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Henry A. Barrios / The Californian

Local author and high school teacher Richard Roux will give a lecture at the Kern County Museum called "Bootleggers, Booze and Busts." He is the author of a book by the same name.

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Casey Christie / The Californian

The Californian edition, dated Dec. 5, 1933, that announced the repeal of Prohibition.

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Courtesy of Kern County Museum

Patrons at the Arlington Hotel bar at the southeast corner of 19th Street and Chester Avenue, circa 1890s, when Bakersfield was regarded as "a wicked town," author Richard Roux writes.

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Courtesy of Kern County Museum

Patrons and employees gather around a stack of beer barrels outside the Arlington Hotel, circa 1915, less than a decade before Prohibition banned alcohol.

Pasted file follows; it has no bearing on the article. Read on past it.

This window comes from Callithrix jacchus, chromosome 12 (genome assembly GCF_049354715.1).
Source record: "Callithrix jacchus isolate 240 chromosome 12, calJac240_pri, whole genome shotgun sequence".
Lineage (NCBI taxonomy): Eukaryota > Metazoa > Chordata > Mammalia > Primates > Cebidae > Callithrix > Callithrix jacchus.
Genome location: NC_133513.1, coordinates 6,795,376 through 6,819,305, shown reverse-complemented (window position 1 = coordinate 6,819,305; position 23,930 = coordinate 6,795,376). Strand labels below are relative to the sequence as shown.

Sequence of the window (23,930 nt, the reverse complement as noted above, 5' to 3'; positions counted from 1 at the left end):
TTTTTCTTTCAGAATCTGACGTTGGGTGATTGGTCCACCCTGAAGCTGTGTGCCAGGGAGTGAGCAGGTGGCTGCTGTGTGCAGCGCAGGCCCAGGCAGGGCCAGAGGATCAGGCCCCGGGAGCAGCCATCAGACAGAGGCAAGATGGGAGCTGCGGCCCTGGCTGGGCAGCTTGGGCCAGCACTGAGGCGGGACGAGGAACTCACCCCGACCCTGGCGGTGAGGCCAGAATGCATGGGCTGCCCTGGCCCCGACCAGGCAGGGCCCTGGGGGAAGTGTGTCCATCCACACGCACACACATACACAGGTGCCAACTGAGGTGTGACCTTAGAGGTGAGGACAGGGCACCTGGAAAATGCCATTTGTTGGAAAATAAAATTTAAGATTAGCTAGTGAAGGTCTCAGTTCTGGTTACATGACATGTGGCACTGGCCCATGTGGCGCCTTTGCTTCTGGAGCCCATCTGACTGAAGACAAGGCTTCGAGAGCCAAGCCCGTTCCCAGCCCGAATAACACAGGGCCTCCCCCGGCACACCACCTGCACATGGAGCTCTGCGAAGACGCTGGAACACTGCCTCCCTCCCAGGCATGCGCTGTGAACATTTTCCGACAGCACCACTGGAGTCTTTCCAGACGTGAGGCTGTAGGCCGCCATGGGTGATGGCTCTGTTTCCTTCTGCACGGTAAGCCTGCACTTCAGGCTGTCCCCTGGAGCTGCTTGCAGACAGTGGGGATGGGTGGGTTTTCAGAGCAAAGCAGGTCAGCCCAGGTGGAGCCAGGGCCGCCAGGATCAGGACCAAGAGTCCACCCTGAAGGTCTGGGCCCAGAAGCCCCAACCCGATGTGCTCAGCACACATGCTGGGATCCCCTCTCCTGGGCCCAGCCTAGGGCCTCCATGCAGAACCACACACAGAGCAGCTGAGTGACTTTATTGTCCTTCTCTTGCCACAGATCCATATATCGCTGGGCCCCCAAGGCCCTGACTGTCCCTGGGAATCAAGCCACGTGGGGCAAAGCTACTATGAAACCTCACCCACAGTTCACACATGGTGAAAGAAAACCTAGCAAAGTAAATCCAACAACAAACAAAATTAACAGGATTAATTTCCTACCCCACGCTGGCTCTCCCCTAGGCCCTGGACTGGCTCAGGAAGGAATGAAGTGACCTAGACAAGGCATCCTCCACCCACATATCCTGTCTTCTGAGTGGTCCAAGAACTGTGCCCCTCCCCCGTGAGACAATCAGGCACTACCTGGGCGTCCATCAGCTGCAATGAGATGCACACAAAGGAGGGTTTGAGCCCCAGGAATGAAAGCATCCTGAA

In the early days of Prohibition, thirsty patrons who wanted a little more kick than a soft drink could deliver knew just what to order when they strolled into the shop next door to the Hunter Meat Market on Baker Street.

For hidden from customer view, the meat market's owner was conducting some business of a different kind. Through a hole in the wall the shop shared with the soft drink parlor next door, J.B. Estribou offered liquor to give the drink a little punch.

After the hole was discovered and he was arrested in June 1921, Estribou was at it again. This time he hid alcohol throughout his market, obscured underneath various meats or wedged behind pickle barrels. He was arrested again seven months later. But Estribou's two arrests don't come close to making him the most industrious repeat offender in Kern County during Prohibition. Albert Martin, owner of the National Bar soft drink stand, has him beat with seven arrests, from 1921 to 1931.

Centennial High School history teacher Richard Roux is shedding light on the local history of the Prohibition era in his book "Bootleggers, Booze, and Busts: Prohibition in Kern County, 1919-1933." Roux will lecture about the topic this afternoon at the Kern County Museum. The public is invited.